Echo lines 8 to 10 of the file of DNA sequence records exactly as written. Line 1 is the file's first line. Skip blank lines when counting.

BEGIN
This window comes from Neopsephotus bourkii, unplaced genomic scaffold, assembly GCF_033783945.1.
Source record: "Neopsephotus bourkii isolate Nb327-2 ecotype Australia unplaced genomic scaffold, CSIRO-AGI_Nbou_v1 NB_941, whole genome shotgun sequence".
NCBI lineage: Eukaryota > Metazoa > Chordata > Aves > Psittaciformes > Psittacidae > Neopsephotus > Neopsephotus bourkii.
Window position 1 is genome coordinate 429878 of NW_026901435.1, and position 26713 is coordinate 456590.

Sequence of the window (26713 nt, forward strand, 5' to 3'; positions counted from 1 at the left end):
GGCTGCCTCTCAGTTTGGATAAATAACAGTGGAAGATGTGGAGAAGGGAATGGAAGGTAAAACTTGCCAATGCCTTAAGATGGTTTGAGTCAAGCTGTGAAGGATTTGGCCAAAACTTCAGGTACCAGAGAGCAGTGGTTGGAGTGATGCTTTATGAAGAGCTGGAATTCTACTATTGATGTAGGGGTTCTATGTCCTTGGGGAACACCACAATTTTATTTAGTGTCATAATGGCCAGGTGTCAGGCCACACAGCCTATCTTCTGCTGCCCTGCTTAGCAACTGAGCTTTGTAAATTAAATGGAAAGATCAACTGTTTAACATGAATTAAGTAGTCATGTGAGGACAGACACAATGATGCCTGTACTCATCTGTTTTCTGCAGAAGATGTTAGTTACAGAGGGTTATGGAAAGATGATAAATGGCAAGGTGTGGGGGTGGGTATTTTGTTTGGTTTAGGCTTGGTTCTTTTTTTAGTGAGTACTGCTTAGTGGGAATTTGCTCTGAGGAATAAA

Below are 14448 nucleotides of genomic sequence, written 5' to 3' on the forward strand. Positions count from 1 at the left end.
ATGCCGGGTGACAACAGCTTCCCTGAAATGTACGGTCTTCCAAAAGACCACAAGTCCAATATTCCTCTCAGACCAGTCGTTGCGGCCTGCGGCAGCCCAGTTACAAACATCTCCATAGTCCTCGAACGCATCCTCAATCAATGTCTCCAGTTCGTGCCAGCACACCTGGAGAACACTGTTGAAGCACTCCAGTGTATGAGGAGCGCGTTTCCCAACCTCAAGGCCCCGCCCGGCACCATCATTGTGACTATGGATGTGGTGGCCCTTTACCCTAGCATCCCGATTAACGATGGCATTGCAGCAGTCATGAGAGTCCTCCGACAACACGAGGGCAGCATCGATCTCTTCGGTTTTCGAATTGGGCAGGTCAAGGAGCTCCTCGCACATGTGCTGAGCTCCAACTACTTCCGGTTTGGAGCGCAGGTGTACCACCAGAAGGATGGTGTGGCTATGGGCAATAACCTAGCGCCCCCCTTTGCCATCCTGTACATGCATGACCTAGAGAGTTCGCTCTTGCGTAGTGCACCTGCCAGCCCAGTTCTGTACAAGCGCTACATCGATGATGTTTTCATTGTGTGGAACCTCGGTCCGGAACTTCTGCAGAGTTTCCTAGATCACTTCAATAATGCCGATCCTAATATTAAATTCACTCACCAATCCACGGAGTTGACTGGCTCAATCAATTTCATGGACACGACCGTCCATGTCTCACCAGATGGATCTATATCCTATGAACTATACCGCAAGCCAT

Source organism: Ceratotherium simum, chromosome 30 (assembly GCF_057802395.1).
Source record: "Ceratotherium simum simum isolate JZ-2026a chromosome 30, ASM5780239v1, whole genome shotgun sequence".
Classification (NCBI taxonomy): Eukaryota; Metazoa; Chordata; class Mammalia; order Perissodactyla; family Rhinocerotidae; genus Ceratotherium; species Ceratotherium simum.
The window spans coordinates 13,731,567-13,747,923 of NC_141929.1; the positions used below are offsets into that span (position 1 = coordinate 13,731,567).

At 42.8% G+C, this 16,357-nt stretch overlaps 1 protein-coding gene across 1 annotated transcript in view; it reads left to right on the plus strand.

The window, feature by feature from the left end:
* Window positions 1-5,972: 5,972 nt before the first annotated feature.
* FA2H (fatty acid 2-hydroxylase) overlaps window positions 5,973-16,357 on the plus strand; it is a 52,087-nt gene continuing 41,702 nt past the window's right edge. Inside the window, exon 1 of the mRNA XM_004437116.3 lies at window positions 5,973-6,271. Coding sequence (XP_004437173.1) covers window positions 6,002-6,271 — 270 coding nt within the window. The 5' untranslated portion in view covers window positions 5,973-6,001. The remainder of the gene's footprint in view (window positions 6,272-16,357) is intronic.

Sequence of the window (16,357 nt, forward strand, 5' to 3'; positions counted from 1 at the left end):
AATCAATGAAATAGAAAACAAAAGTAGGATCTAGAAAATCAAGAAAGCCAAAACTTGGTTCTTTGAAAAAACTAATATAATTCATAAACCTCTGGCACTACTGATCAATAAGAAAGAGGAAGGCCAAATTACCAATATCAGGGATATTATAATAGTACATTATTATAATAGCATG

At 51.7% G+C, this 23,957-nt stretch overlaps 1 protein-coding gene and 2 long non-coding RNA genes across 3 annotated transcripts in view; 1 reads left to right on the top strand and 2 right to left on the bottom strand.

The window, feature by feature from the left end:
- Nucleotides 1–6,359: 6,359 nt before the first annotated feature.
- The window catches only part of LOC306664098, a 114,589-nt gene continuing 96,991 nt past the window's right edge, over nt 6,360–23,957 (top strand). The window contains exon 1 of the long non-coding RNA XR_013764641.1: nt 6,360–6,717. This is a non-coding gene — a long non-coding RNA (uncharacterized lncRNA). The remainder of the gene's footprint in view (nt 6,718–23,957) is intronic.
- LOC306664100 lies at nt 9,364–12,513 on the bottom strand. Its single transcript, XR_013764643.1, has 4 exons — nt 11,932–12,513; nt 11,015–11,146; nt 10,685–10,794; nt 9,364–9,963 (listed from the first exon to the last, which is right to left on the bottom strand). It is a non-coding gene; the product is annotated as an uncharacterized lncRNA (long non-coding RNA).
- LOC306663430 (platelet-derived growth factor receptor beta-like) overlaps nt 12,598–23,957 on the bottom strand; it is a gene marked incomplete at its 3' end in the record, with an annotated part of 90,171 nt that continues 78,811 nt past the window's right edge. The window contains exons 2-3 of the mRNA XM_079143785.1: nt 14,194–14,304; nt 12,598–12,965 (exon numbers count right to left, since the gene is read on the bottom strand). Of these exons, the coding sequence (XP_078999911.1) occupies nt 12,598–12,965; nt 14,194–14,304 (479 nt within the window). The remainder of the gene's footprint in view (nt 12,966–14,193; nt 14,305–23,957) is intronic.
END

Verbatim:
ATGCCGGGTGACAACAGCTTCCCTGAAATGTACGGTCTTCCAAAAGACCACAAGTCCAATATTCCTCTCAGACCAGTCGTTGCGGCCTGCGGCAGCCCAGTTACAAACATCTCCATAGTCCTCGAACGCATCCTCAATCAATGTCTCCAGTTCGTGCCAGCACACCTGGAGAACACTGTTGAAGCACTCCAGTGTATGAGGAGCGCGTTTCCCAACCTCAAGGCCCCGCCCGGCACCATCATTGTGACTATGGATGTGGTGGCCCTTTACCCTAGCATCCCGATTAACGATGGCATTGCAGCAGTCATGAGAGTCCTCCGACAACACGAGGGCAGCATCGATCTCTTCGGTTTTCGAATTGGGCAGGTCAAGGAGCTCCTCGCACATGTGCTGAGCTCCAACTACTTCCGGTTTGGAGCGCAGGTGTACCACCAGAAGGATGGTGTGGCTATGGGCAATAACCTAGCGCCCCCCTTTGCCATCCTGTACATGCATGACCTAGAGAGTTCGCTCTTGCGTAGTGCACCTGCCAGCCCAGTTCTGTACAAGCGCTACATCGATGATGTTTTCATTGTGTGGAACCTCGGTCCGGAACTTCTGCAGAGTTTCCTAGATCACTTCAATAATGCCGATCCTAATATTAAATTCACTCACCAATCCACGGAGTTGACTGGCTCAATCAATTTCATGGACACGACCGTCCATGTCTCACCAGATGGATCTATATCCTATGAACTATACCGCAAGCCAT

Source organism: Ceratotherium simum, chromosome 30 (assembly GCF_057802395.1).
Source record: "Ceratotherium simum simum isolate JZ-2026a chromosome 30, ASM5780239v1, whole genome shotgun sequence".